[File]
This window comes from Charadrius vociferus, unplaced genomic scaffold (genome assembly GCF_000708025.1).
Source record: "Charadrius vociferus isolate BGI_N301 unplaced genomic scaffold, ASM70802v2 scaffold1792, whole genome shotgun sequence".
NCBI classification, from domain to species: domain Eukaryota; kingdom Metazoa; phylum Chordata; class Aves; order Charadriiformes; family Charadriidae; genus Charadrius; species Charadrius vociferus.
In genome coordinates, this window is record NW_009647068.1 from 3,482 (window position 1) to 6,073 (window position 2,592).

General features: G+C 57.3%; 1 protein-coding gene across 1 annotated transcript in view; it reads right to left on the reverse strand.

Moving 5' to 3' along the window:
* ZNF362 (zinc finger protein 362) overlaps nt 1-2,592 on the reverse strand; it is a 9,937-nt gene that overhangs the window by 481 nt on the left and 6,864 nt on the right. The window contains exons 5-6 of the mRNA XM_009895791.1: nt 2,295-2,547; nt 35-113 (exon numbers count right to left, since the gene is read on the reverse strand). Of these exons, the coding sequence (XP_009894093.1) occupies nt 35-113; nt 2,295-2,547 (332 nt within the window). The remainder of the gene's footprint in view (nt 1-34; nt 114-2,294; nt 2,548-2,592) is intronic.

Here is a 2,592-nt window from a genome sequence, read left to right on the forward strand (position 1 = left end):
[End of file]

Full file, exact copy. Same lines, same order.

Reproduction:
This window comes from Charadrius vociferus, unplaced genomic scaffold (genome assembly GCF_000708025.1).
Source record: "Charadrius vociferus isolate BGI_N301 unplaced genomic scaffold, ASM70802v2 scaffold1792, whole genome shotgun sequence".
NCBI classification, from domain to species: domain Eukaryota; kingdom Metazoa; phylum Chordata; class Aves; order Charadriiformes; family Charadriidae; genus Charadrius; species Charadrius vociferus.
In genome coordinates, this window is record NW_009647068.1 from 3,482 (window position 1) to 6,073 (window position 2,592).

General features: G+C 57.3%; 1 protein-coding gene across 1 annotated transcript in view; it reads right to left on the reverse strand.

Moving 5' to 3' along the window:
* ZNF362 (zinc finger protein 362) overlaps nt 1-2,592 on the reverse strand; it is a 9,937-nt gene that overhangs the window by 481 nt on the left and 6,864 nt on the right. The window contains exons 5-6 of the mRNA XM_009895791.1: nt 2,295-2,547; nt 35-113 (exon numbers count right to left, since the gene is read on the reverse strand). Of these exons, the coding sequence (XP_009894093.1) occupies nt 35-113; nt 2,295-2,547 (332 nt within the window). The remainder of the gene's footprint in view (nt 1-34; nt 114-2,294; nt 2,548-2,592) is intronic.

Here is a 2,592-nt window from a genome sequence, read left to right on the forward strand (position 1 = left end):